Telecom Regulatory Policy CRTC 2012-563

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Route reference: Telecom Regulatory Policy 2012-83

Ottawa, 15 October 2012

Bell Aliant Regional Communications, Limited Partnership and Bell Canada – Application to review and vary Telecom Regulatory Policy 2012-83 regarding the regulatory measure associated with single-line inside wire services

File number: 8662-B54-201205386

In this decision, the Commission varies the directive established in Telecom Regulatory Policy 2012-83 for incumbent local exchange carriers (ILECs) related to the installation of a jack-ended demarcation device for residential and business single-line customers who do not have such a device. The Commission allows the ILECs, following the provision of free diagnostic service, the option to not install a jack-ended demarcation device, on the condition that repair service is provided free of charge.

Background

1. In Telecom Regulatory Policy 2012-83, the Commission required all incumbent local exchange carriers (ILECs) that have transferred responsibility of their inside wire to their single-line residential and business customers to provide free diagnostic service to those customers who do not have a jack-ended demarcation device.1 The Commission also required those ILECs to ensure that a jack-ended demarcation device is installed free of charge following provision of a diagnostic service at a customer’s premises. Further, the Commission permitted ILECs to charge for repair service on the same visit if they were requested to perform such repairs.

Application

2. The Commission received an application from Bell Aliant Regional Communications, Limited Partnership and Bell Canada (collectively, the Bell companies), dated 4 May 2012, requesting that it review and vary, as well as stay, the requirement set out in Telecom Regulatory Policy 2012-83 to install a jack-ended demarcation device following the provision of a free diagnostic service to a single-line inside wire customer during that same visit to the customer’s premises. The Bell companies requested that this requirement be rescinded.

3. The Commission received comments regarding the Bell companies’ application from the Public Interest Advocacy Centre (PIAC) and the Canadian Network Operators Consortium Inc. (CNOC). The public record of this proceeding, which closed on 14 June 2012, is available on the Commission’s website at www.crtc.gc.ca under “Public Proceedings” or by using the file number provided above.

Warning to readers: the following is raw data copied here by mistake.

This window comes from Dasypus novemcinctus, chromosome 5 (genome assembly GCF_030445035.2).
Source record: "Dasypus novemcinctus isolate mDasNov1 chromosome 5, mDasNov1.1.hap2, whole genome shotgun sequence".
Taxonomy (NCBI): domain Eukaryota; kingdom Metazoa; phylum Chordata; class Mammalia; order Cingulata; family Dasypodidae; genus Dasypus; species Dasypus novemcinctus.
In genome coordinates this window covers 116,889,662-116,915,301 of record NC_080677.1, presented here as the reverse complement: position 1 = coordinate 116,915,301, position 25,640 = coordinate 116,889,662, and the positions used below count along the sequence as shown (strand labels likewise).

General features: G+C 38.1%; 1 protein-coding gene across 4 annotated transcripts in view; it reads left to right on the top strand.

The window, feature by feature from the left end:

Should the Commission vary the determination in Telecom Regulatory Policy 2012-83 regarding the installation of a jack-ended demarcation device?

4. The Bell companies submitted that the Commission’s requirement that they install a jack-ended demarcation device following the provision of a free diagnostic service to a single-line inside wire customer during that same visit to the customer’s premises was based on errors in law and fact. Among other things, the Bell companies argued that the Commission had failed to perform any cost analysis of the new requirement, which would result in a significant financial burden to the companies.

5. The Bell companies also submitted that the above-referenced requirement implemented by the Commission is contrary to the Policy Direction2 in that it (a) does not rely on market forces to the maximum extent feasible, and (b) is not applied in a symmetrical or competitively neutral manner because it only applies to ILECs and not to competitive local exchange carriers. The Bell companies further submitted that the imposition of the new requirement was outside the scope of the proceeding initiated by Telecom Notice of Consultation 2011-219.

6. The Bell companies were of the view that requiring the ILECs to place a jack-ended demarcation device on every diagnostic call provides little or no incremental benefit to competitors, customers, or ILECs, as the Bell companies most often dispatch a technician to the customer’s premises to complete the diagnostic service even when the customer has a jack-ended demarcation device. The Bell companies stated that, even with the jack-ended demarcation device, they seldom charge for diagnostic visits or for the final repair if it is performed at the time of the diagnostic visit.